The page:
What is a MOOC?
There are many barriers that might prevent you from taking a class. Maybe your application to school was rejected. Maybe you can’t afford it. Or maybe you attend school, but are always waitlisted for the best classes taught by the smartest, best-looking professors with the coolest accents.
But MOOCs, which stands for Massive Open Online Colleges, aim to remove these barriers by delivering educational experiences to virtually anyone who wants to take a course, with no limit on attendance. Hence “massively open.” This is accomplished by making all course materials (lectures, readings, discussions) “online.” (See where we’re going?) Of course within that overarching definition, there’s a lot of variation and different approaches. But at its core, a MOOC is any online course or curricula with a very low barrier-of-entry that is accesible to virtually anyone in the world.
NOTE: Not to be confused with “mooks,” which are incompetent characters in film or television that add little to the story. So to recap, this is a MOOC:
This is a mook:
Still confused? Here’s a pretty thorough video explainer written and narrated by Dave Cormier who, you know, only invented the word MOOC:
OK, so big, open, and online. That’s it? We’re done here?
Well, no it’s a bit more complicated. Beyond the basic definition, there are some common traits that, while not required, are shared by most MOOCs. For example:
- Most of them are free
- Most of them are “asynchronous,” meaning you can consume the materials on your own time, at your own pace
- In most cases, completing a MOOC does not grant you a credit toward an official degree or credential.
Wait, you don’t get college credit? So why choose MOOC?
Two big reasons: College is getting more and more expensive, and Bachelor’s degrees are becoming worth less and less (though statistically you’re still much better off having a four-year degree than not having one).
Every one knows the stories about great developers and entrepreneurs who didn’t go to college (That Steve Jobs guy did alright). But a lot of this evidence is circumstantial and case-by-case. Meanwhile, for all the attractive statistics about MOOCs, we don’t have much data on how MOOC-heavy students have fared in the job market. Maybe the sample size isn’t big enough yet. Although millions of people have taken an online course, MOOCs have a completion rate of less than 10 percent.
Will you ever be able to get a real degree from MOOCs?
Some MOOCs offer credit for their classes through partnerships with physical universities. San Jose State has partnered with Udacity to offer for-credit online-only classes, but these offerings strain the definition of MOOCs, capping some classes at 1000 students and costing $150 apiece (though that’s still pretty cheap considering the school’s yearly undergraduate tuition fees are $7,089 for the 2012-13 school year).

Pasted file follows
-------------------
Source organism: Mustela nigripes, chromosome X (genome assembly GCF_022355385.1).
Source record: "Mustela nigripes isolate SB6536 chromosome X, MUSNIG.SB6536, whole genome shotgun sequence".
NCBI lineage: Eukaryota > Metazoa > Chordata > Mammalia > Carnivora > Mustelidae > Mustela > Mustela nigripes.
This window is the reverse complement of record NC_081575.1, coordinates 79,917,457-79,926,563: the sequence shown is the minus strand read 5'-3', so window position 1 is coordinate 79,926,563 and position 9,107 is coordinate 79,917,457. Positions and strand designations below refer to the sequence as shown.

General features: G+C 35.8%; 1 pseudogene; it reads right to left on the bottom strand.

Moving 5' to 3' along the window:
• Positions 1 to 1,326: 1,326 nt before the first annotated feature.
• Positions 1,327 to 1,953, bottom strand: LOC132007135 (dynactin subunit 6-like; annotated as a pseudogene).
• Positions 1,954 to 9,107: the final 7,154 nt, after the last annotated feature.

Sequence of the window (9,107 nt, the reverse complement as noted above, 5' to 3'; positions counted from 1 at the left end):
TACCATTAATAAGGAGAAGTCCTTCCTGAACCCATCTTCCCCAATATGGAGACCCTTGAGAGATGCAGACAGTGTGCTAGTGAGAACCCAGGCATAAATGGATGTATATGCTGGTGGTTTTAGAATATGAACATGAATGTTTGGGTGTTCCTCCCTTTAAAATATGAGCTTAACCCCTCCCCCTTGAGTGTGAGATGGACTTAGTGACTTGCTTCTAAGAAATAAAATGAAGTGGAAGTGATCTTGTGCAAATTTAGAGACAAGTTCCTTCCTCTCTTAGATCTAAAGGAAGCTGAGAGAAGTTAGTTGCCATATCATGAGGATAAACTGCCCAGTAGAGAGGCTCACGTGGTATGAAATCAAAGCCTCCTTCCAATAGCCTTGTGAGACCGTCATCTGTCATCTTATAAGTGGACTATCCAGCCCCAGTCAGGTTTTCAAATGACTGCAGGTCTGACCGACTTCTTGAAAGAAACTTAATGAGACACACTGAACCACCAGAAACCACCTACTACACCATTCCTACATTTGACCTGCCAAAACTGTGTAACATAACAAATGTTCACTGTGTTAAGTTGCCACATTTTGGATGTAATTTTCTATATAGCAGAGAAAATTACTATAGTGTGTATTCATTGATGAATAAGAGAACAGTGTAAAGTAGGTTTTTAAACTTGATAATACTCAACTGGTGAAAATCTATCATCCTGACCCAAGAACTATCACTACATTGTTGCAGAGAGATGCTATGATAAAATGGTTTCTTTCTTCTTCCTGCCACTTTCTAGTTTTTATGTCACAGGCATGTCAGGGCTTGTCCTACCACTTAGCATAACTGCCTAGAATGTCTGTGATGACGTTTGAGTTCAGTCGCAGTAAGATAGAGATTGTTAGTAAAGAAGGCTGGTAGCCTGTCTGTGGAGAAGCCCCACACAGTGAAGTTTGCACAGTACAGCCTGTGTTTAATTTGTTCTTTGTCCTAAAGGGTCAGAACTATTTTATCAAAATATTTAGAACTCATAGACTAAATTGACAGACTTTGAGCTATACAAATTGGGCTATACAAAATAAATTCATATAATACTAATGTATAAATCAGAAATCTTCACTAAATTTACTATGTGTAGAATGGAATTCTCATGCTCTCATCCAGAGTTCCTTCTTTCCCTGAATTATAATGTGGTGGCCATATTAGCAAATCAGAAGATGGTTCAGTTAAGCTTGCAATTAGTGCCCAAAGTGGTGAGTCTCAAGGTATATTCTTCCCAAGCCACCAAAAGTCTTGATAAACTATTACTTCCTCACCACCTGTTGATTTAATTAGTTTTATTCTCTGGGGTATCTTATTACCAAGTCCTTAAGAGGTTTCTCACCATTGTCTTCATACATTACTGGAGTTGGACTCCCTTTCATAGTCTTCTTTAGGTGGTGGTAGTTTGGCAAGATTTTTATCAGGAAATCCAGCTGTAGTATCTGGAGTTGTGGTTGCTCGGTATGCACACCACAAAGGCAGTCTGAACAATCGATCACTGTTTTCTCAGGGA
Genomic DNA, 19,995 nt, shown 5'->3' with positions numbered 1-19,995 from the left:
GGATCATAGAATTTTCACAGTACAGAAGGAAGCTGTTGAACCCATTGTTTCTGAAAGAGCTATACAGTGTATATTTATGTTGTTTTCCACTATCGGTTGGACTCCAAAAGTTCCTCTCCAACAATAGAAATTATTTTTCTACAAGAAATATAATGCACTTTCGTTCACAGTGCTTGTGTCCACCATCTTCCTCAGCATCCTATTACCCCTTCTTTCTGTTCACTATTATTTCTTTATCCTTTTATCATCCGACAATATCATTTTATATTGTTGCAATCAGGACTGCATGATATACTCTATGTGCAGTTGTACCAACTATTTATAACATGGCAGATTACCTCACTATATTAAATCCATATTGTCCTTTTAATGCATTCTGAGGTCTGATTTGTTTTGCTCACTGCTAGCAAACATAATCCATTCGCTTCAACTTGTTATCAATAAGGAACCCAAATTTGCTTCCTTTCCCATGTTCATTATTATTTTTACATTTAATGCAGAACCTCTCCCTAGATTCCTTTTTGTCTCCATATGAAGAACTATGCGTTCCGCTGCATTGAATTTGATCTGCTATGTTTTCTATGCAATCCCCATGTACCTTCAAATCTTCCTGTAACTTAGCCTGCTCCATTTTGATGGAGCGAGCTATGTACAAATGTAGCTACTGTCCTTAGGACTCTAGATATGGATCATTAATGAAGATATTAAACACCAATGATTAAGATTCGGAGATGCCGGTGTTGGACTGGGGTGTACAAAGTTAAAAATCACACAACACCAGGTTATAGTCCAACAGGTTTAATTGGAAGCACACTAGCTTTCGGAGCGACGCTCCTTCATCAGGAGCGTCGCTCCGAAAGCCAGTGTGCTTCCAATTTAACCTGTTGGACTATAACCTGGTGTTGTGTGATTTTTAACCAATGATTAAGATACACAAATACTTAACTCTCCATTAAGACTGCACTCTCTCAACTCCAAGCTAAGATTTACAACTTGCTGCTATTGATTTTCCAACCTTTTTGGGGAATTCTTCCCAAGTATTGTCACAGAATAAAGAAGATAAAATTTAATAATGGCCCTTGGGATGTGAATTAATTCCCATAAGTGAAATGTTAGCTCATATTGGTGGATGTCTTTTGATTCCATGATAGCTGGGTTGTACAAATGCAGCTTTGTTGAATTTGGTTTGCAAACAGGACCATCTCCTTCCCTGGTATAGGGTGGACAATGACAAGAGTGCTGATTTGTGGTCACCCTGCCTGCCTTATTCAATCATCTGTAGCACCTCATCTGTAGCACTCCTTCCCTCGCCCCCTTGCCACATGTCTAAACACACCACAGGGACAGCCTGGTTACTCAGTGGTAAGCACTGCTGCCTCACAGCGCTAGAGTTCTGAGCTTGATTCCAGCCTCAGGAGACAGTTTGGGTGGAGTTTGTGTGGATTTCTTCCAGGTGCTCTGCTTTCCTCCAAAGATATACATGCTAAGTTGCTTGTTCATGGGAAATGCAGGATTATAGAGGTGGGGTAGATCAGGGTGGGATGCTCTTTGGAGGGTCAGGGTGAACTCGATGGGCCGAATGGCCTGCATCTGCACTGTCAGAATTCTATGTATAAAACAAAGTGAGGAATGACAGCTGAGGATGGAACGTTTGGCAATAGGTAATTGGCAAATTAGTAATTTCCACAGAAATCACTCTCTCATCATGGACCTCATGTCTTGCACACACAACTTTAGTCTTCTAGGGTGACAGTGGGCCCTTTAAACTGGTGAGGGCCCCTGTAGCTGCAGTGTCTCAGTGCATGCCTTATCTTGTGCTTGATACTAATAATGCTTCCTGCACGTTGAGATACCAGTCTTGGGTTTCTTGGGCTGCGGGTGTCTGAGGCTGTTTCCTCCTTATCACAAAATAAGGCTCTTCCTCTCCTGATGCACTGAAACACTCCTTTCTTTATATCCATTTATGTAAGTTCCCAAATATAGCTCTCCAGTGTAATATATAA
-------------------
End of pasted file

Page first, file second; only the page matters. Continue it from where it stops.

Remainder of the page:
That said, university professors who teach Coursera courses told the Wall Street Journal in February that they have no plans to award credit to students who complete MOOCs. Edward Rock, director of open course initiatives at University of Pennsylvania, called the idea of achieving an entire degree through MOOCs “kind of a silly nightmare.”
Maybe so, but “silly” and “nightmarish” doesn’t mean impossible. Last January, Arthur C. Brooks wrote an op-ed in the New York Times describing how he cobbled together a degree through various online and “mail correspondence” courses offered by accredited universities. It wasn’t easy, but for $10,000, you can’t beat that price.
Even if we get to the point of widespread adoption and accreditation, there are some inherent problems with distance learning. These include at-home distractions, lack of experience with virtual courses, and technological barriers. It’s no wonder less than 10 percent end up completing a class.
So if they’re free, how do MOOCs make money?
Ummm… well, you see… Oh look! A cat dressed as a shark on a Roomba chasing a baby duck!
What were we talking about? I don’t remember either. Oh, money. Yeah well, no one’s really sure about that yet. Organizations like Coursera and Udacity are funded by venture money. In response to the cash question, Udacity co-founder Sebastian Thrun told the Wall Street Journal that the industry is in a “state of experimentation.” In the same article, Dave Cormier who coined the term MOOC, put it more bluntly: “Nobody has any idea how it’s going to work.”
Beyond venture funding, MOOCs like Udacity earn money from companies like Google and Autodesk in return for sponsored courses and referrals.
So who should I be paying attention to?
Some of the big players, to name a few:
Last week, Brian Whitmer wrote a great post here called “Let’s broaden the MOOC Experiment.” In it, he argues that we’ve barely scratched the surface of what a MOOC can be, and he calls on organizations working in this space to “explore a range of pedagogical models instead of just delivering the standard lecture digitally.” He also proposes taking the “m” out of MOOC by capping enrollment, and considers bringing this model outside the university mold to high schools and even elementary schools.
We don’t know if MOOCs will ever serve as a suitable replacement for a college degree. But as employers continue to care less about credentials and more about what you know and what you can do, MOOCs and other alternatives to traditional learning can only stand to benefit.